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This Is Why FCPA Inc. Needs A Common Language


For years, these pages have highlighted the need for a Foreign Corrupt Practices Act common language as to the basic question of “what is an FCPA enforcement action?” (See herehereherehere).

This article titled “A Common Language to Remedy Distorted FCPA Enforcement Statistics” exposes in detailed fashion various distorted FCPA enforcement statistics. As highlighted in the article, the absence of a FCPA common language has numerous negative effects including infecting nearly all FCPA enforcement statistics.

The most reliable and accurate way to keep FCPA enforcement statistics is by using the “core” approach which focuses on unique instances of FCPA scrutiny. Using this approach, there were 14 corporate FCPA enforcement actions in 2019 that resulted in approximately $2.65 billion in net FCPA settlement amounts – the largest in FCPA history. (See here).

The core approach does not distort FCPA enforcement statistics by double counting parallel DOJ and SEC actions involving the same core conduct announced on the same day nor does the core approach distort FCPA enforcement statistics by separately counting the sometimes unique ways the DOJ slices and dices corporate conduct between parent companies and subsidiaries. As highlighted in the above article, the core approach to tracking FCPA enforcement has been endorsed by the DOJ and is a commonly accepted method used to track enforcement in other areas of law.

With each passing year there seems to be a general consensus around the core approach. For instance, in several year end reviews several FCPA Inc. participants also counted 14 core corporate enforcement actions and/or $2.65 in net FCPA settlement amounts.

From Steptoe’s FCPA/Anti-Corruption Developments: 2019 Year in Review:

“Fourteen companies faced charges from the DOJ, the SEC, or both in 2019.”

“The aggregate dollar value of monetary sanctions imposed by the DOJ and the SEC for FCPA-related offenses in 2019 was approximately $2.9 billion—$2.65 billion of which was payable to the US Treasury.”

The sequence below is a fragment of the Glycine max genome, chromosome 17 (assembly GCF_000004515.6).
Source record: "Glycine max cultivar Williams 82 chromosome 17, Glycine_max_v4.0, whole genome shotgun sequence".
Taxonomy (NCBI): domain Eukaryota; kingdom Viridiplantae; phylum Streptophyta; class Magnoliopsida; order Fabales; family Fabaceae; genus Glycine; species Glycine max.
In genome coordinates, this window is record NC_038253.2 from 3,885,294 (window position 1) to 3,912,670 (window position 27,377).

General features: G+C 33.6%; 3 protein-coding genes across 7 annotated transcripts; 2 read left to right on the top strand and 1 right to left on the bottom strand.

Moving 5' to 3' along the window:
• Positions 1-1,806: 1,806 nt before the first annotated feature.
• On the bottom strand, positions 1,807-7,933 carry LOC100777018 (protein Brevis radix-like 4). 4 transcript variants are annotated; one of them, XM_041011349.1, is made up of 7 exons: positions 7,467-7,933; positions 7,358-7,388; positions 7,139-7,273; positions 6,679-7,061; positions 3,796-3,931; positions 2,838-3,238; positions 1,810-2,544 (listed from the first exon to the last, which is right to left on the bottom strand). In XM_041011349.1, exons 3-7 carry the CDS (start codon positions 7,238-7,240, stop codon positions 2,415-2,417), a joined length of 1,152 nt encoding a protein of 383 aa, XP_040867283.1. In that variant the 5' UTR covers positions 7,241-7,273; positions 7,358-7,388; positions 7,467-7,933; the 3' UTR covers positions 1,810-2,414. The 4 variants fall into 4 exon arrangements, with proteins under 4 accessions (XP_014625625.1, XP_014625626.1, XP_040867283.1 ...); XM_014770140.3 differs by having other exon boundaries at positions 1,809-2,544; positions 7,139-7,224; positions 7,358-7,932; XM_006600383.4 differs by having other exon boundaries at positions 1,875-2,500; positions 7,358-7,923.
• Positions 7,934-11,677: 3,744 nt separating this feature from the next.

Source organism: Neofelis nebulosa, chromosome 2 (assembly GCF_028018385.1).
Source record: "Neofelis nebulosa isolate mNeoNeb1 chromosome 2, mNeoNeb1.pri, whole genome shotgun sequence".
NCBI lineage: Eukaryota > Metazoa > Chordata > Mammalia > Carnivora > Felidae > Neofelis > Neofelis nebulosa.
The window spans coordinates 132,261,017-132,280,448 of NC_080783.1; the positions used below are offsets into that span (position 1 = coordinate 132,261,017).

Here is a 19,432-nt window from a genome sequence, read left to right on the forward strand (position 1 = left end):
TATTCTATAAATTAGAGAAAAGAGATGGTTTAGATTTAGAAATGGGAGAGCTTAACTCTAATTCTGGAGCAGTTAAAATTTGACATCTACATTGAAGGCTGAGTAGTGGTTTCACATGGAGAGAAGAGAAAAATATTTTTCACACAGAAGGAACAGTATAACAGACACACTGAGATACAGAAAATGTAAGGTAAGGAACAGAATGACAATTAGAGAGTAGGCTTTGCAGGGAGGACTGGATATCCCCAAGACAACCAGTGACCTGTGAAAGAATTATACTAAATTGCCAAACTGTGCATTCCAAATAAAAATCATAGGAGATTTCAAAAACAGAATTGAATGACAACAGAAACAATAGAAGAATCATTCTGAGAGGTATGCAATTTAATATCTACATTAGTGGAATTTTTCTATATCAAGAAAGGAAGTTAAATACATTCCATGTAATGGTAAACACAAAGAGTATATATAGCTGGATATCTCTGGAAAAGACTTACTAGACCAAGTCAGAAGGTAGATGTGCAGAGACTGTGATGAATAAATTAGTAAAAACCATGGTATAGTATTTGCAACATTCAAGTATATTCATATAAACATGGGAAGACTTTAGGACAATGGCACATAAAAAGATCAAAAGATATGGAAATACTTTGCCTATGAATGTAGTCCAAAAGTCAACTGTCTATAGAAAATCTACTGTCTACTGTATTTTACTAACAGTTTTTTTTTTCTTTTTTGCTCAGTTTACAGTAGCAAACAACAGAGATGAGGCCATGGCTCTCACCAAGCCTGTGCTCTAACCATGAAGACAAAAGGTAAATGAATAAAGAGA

From Gibson Dunn’s 2019 Year-End FCPA Update:

“2019 was, by many measures, the most significant year ever in Foreign Corrupt Practices Act (“FCPA”) enforcement. More than $2.6 billion in corporate fines sets a new high-water mark, driven by the two largest corporate resolutions in the statute’s history.”

Whereas some sources claim that Petrobras is among the largest FCPA settlement amount of all-time (as highlighted in this prior post it is not as the net FCPA settlement amount was approximately $170 million – not even in the Top Ten), it is interesting that Gibson Dunn (the firm that represented Petrobras) had this to say regarding its top ten list.

“Our figures do not include the 2018 FCPA case against Petróleo Brasileiro S.A. – Petrobras (“Petrobras”), even though some sources have reported the resolution as high as $1.78 billion, because the first-of-its kind resolution negotiated by Gibson Dunn offset the vast majority of payments against a shareholders’ class action lawsuit and foreign regulatory proceeding, leaving only $170.6 million fairly attributable to the DOJ / SEC FCPA resolution.”